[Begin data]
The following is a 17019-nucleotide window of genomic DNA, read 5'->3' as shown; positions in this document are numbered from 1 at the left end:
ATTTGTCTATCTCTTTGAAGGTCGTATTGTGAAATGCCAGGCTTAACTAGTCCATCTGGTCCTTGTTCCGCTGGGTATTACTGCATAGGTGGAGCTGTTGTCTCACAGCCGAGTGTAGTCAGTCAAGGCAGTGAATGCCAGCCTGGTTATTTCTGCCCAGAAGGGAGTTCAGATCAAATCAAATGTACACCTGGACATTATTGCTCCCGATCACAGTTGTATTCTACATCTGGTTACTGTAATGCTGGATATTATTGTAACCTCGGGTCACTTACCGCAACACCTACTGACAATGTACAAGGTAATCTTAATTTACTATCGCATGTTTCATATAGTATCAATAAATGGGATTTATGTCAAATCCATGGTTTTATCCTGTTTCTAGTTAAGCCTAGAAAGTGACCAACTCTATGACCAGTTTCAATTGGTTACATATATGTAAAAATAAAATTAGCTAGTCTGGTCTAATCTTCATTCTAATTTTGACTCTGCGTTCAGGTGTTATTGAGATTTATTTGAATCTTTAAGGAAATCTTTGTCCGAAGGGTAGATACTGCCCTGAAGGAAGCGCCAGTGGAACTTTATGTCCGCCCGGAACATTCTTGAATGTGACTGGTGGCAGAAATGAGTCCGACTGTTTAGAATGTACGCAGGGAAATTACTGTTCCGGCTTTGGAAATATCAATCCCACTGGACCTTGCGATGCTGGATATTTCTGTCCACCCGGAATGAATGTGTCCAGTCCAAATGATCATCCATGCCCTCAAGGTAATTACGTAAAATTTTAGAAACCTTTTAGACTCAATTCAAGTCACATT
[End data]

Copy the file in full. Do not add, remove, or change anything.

The following is a 17019-nucleotide window of genomic DNA, read 5'->3' as shown; positions in this document are numbered from 1 at the left end:
ATTTGTCTATCTCTTTGAAGGTCGTATTGTGAAATGCCAGGCTTAACTAGTCCATCTGGTCCTTGTTCCGCTGGGTATTACTGCATAGGTGGAGCTGTTGTCTCACAGCCGAGTGTAGTCAGTCAAGGCAGTGAATGCCAGCCTGGTTATTTCTGCCCAGAAGGGAGTTCAGATCAAATCAAATGTACACCTGGACATTATTGCTCCCGATCACAGTTGTATTCTACATCTGGTTACTGTAATGCTGGATATTATTGTAACCTCGGGTCACTTACCGCAACACCTACTGACAATGTACAAGGTAATCTTAATTTACTATCGCATGTTTCATATAGTATCAATAAATGGGATTTATGTCAAATCCATGGTTTTATCCTGTTTCTAGTTAAGCCTAGAAAGTGACCAACTCTATGACCAGTTTCAATTGGTTACATATATGTAAAAATAAAATTAGCTAGTCTGGTCTAATCTTCATTCTAATTTTGACTCTGCGTTCAGGTGTTATTGAGATTTATTTGAATCTTTAAGGAAATCTTTGTCCGAAGGGTAGATACTGCCCTGAAGGAAGCGCCAGTGGAACTTTATGTCCGCCCGGAACATTCTTGAATGTGACTGGTGGCAGAAATGAGTCCGACTGTTTAGAATGTACGCAGGGAAATTACTGTTCCGGCTTTGGAAATATCAATCCCACTGGACCTTGCGATGCTGGATATTTCTGTCCACCCGGAATGAATGTGTCCAGTCCAAATGATCATCCATGCCCTCAAGGTAATTACGTAAAATTTTAGAAACCTTTTAGACTCAATTCAAGTCACATT